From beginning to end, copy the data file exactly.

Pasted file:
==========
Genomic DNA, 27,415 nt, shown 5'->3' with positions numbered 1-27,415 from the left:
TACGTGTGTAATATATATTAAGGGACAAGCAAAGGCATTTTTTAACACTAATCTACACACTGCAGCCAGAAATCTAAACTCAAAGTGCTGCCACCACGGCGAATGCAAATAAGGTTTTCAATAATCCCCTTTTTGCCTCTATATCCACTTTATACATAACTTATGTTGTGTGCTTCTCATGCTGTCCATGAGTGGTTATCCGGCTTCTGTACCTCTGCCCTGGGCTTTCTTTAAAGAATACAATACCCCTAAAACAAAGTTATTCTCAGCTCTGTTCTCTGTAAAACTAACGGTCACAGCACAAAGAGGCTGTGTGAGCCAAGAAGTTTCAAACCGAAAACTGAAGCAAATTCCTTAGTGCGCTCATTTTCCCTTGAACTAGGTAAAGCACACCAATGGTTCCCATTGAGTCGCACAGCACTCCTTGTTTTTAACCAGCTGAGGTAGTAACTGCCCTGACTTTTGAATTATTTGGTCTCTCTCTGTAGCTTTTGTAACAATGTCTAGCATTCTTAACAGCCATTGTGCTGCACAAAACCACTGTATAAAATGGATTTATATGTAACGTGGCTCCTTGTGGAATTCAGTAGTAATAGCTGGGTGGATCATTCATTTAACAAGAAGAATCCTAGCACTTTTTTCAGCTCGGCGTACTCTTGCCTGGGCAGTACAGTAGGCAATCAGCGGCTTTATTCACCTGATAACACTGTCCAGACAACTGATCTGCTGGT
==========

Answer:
Genomic DNA, 27,415 nt, shown 5'->3' with positions numbered 1-27,415 from the left:
TACGTGTGTAATATATATTAAGGGACAAGCAAAGGCATTTTTTAACACTAATCTACACACTGCAGCCAGAAATCTAAACTCAAAGTGCTGCCACCACGGCGAATGCAAATAAGGTTTTCAATAATCCCCTTTTTGCCTCTATATCCACTTTATACATAACTTATGTTGTGTGCTTCTCATGCTGTCCATGAGTGGTTATCCGGCTTCTGTACCTCTGCCCTGGGCTTTCTTTAAAGAATACAATACCCCTAAAACAAAGTTATTCTCAGCTCTGTTCTCTGTAAAACTAACGGTCACAGCACAAAGAGGCTGTGTGAGCCAAGAAGTTTCAAACCGAAAACTGAAGCAAATTCCTTAGTGCGCTCATTTTCCCTTGAACTAGGTAAAGCACACCAATGGTTCCCATTGAGTCGCACAGCACTCCTTGTTTTTAACCAGCTGAGGTAGTAACTGCCCTGACTTTTGAATTATTTGGTCTCTCTCTGTAGCTTTTGTAACAATGTCTAGCATTCTTAACAGCCATTGTGCTGCACAAAACCACTGTATAAAATGGATTTATATGTAACGTGGCTCCTTGTGGAATTCAGTAGTAATAGCTGGGTGGATCATTCATTTAACAAGAAGAATCCTAGCACTTTTTTCAGCTCGGCGTACTCTTGCCTGGGCAGTACAGTAGGCAATCAGCGGCTTTATTCACCTGATAACACTGTCCAGACAACTGATCTGCTGGT